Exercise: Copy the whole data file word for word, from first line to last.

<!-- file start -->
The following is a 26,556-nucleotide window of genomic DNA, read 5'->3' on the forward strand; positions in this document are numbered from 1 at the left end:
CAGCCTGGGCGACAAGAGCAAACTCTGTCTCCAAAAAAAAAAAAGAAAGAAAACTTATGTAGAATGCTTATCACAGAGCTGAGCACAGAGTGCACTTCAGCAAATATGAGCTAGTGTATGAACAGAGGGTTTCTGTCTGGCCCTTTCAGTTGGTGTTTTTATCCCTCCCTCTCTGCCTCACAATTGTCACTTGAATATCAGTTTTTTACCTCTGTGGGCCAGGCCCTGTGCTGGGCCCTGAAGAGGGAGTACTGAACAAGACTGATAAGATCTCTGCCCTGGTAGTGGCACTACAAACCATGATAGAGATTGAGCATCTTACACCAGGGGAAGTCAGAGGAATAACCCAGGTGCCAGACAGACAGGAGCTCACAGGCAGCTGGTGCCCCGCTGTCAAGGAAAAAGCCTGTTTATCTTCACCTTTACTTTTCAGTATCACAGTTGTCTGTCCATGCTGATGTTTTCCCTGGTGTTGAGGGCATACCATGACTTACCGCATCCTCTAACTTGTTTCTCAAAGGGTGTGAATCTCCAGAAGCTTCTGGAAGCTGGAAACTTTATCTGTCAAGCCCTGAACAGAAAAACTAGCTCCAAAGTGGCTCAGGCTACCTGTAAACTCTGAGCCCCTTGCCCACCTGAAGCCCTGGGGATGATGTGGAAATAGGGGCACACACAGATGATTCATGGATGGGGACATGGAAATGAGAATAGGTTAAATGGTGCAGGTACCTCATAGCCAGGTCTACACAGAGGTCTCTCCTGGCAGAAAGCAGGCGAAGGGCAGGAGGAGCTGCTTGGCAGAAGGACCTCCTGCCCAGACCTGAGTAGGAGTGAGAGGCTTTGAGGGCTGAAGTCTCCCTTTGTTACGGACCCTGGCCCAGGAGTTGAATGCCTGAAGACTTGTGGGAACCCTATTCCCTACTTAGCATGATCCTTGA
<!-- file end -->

The following is a 26,556-nucleotide window of genomic DNA, read 5'->3' on the forward strand; positions in this document are numbered from 1 at the left end:
CAGCCTGGGCGACAAGAGCAAACTCTGTCTCCAAAAAAAAAAAAGAAAGAAAACTTATGTAGAATGCTTATCACAGAGCTGAGCACAGAGTGCACTTCAGCAAATATGAGCTAGTGTATGAACAGAGGGTTTCTGTCTGGCCCTTTCAGTTGGTGTTTTTATCCCTCCCTCTCTGCCTCACAATTGTCACTTGAATATCAGTTTTTTACCTCTGTGGGCCAGGCCCTGTGCTGGGCCCTGAAGAGGGAGTACTGAACAAGACTGATAAGATCTCTGCCCTGGTAGTGGCACTACAAACCATGATAGAGATTGAGCATCTTACACCAGGGGAAGTCAGAGGAATAACCCAGGTGCCAGACAGACAGGAGCTCACAGGCAGCTGGTGCCCCGCTGTCAAGGAAAAAGCCTGTTTATCTTCACCTTTACTTTTCAGTATCACAGTTGTCTGTCCATGCTGATGTTTTCCCTGGTGTTGAGGGCATACCATGACTTACCGCATCCTCTAACTTGTTTCTCAAAGGGTGTGAATCTCCAGAAGCTTCTGGAAGCTGGAAACTTTATCTGTCAAGCCCTGAACAGAAAAACTAGCTCCAAAGTGGCTCAGGCTACCTGTAAACTCTGAGCCCCTTGCCCACCTGAAGCCCTGGGGATGATGTGGAAATAGGGGCACACACAGATGATTCATGGATGGGGACATGGAAATGAGAATAGGTTAAATGGTGCAGGTACCTCATAGCCAGGTCTACACAGAGGTCTCTCCTGGCAGAAAGCAGGCGAAGGGCAGGAGGAGCTGCTTGGCAGAAGGACCTCCTGCCCAGACCTGAGTAGGAGTGAGAGGCTTTGAGGGCTGAAGTCTCCCTTTGTTACGGACCCTGGCCCAGGAGTTGAATGCCTGAAGACTTGTGGGAACCCTATTCCCTACTTAGCATGATCCTTGA